MR: Traditional delivery platforms are built on a model where there are no winners on any front, not restaurants, not drivers, and definitely not the environment. Restaurants are charged crippling commissions from traditional platforms making them unsustainable long term, KIN has solved this by flipping around a traditional franchise model and franchising individual dishes from restaurants that are then prepared inside a KIN kitchen.
…& helps operate small radius/on-foot deliveries to ensure timely & traceable deliveries
Delivery platforms are very limited with the hiring of delivery drivers because the pool can only include those who own a scooter and a scooter operating license, KIN removes this barrier to employment by keeping a small delivery radius that allows deliveries to be made by walkers.
Hence, all our deliveries are made on-foot and currently only within the 9 Taikoo Place towers which allows us to focus on ensuring deliveries are done in a timely manner, are traceable and we are able to troubleshoot fairly quickly if issues arise.
CWR: KIN aims to be completely circular by 2025. What does that mean and how is KIN planning to achieve this milestone?
MR: Food delivery platforms often are hard on the environment, through the carbon emissions used to deliver individual orders, the use of lower cost ingredients in dishes (sometimes in response to the high commissions charged by traditional delivery) and wasteful packaging. 90% of our packaging is bagasse based and home compostable. The small footprint of KIN allows for us to aim for complete circular packaging by 2025. In the meantime, our packaging will be as low-impact as possible for the environment.
90% of packaging is bagasse & home compostable
The first iteration of our circular packaging is our catering boxes. We offer large format responsibly sourced sushi, cheese and charcuterie and morning pastries through our online store, KINshop.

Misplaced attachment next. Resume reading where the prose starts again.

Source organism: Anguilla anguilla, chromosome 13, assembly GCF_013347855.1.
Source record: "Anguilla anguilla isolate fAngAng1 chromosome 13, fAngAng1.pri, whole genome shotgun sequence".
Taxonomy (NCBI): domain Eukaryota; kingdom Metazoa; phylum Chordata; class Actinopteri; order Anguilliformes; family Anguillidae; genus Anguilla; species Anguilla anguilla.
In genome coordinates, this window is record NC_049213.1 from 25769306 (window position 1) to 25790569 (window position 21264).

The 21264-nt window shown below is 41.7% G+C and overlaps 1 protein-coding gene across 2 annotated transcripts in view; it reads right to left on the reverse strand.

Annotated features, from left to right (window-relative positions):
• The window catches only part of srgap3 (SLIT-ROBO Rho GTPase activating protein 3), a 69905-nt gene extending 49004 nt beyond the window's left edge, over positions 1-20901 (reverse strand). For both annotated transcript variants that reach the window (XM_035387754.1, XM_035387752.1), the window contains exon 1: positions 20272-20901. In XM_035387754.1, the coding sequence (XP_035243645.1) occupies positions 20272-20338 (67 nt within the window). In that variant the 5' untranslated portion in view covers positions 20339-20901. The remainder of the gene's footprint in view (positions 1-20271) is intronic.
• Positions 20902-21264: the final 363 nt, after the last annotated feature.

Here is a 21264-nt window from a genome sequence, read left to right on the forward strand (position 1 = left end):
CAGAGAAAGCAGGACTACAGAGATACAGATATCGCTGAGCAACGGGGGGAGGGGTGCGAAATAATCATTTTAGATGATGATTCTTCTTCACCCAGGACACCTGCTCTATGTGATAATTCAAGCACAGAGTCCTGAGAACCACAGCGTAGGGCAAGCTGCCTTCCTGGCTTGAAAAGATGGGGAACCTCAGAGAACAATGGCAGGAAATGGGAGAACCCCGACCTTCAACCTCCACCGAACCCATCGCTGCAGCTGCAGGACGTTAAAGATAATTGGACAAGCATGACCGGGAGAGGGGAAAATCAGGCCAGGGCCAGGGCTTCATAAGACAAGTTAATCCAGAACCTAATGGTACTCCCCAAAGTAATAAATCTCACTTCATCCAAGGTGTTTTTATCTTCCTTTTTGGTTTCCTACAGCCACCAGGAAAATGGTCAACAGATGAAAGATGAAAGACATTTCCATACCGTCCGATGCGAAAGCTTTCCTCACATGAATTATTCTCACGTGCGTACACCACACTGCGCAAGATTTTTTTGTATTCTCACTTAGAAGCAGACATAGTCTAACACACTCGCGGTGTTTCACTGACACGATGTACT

The items are packaged in reusable wooden boxes, and we encourage guests to either reuse these boxes or return them to us. In addition, if the customer is within Taikoo Place, we offer to pick it up from them.
CWR: These initiatives sound great, but how about KIN’s water impact and management?
MR: We’re proud to be Taikoo Place’s very first F&B tenant to achieve the highest, Three Leaf rating, in their Green Kitchen Initiative which is a programme that encourages green and efficient kitchens in a variety of aspects.
Utilities equipped with water conservation mechanisms
We built our kitchens with the initiative measures in mind so when it comes to water, our water faucets are equipped with flow restrictors that meet the WELS Grade 2 standard. Our industrial dishwasher is energy efficient and has a water recovery system that uses heated drain water to heat incoming cool water. It also has an optimized spray system that uses larger water droplets for rinsing to cover a larger surface area, hence requiring less water.
CWR: Going forward, how is KIN planning to evolve and expand?
MR: We’re constantly on the lookout for new brands and partner restaurants to work with and introduce to the Taikoo Place area. The next big phase for our app is the introduction of our loyalty programme where we will be able to identify groups of customers based on their preferences, habits, and interests, which will allow us to reach customers that may be interested in piloting some of our sustainability initiatives with us before a full roll out.
New app function that identifies interested customers to pilot in sustainability initiatives
We are currently on a pilot programme with Zero Foodprint Asia, that involves a lifecycle assessment of our operations and menu. This involves setting our baselines, identifying where our material impacts are and eventually, set goals to reduce impacts on energy, food waste and water usage.
We are also looking at a pilot with our packaging supplier for a sustainable solution for food and packaging waste and we are constantly working on implementing our own circular takeaway packaging system.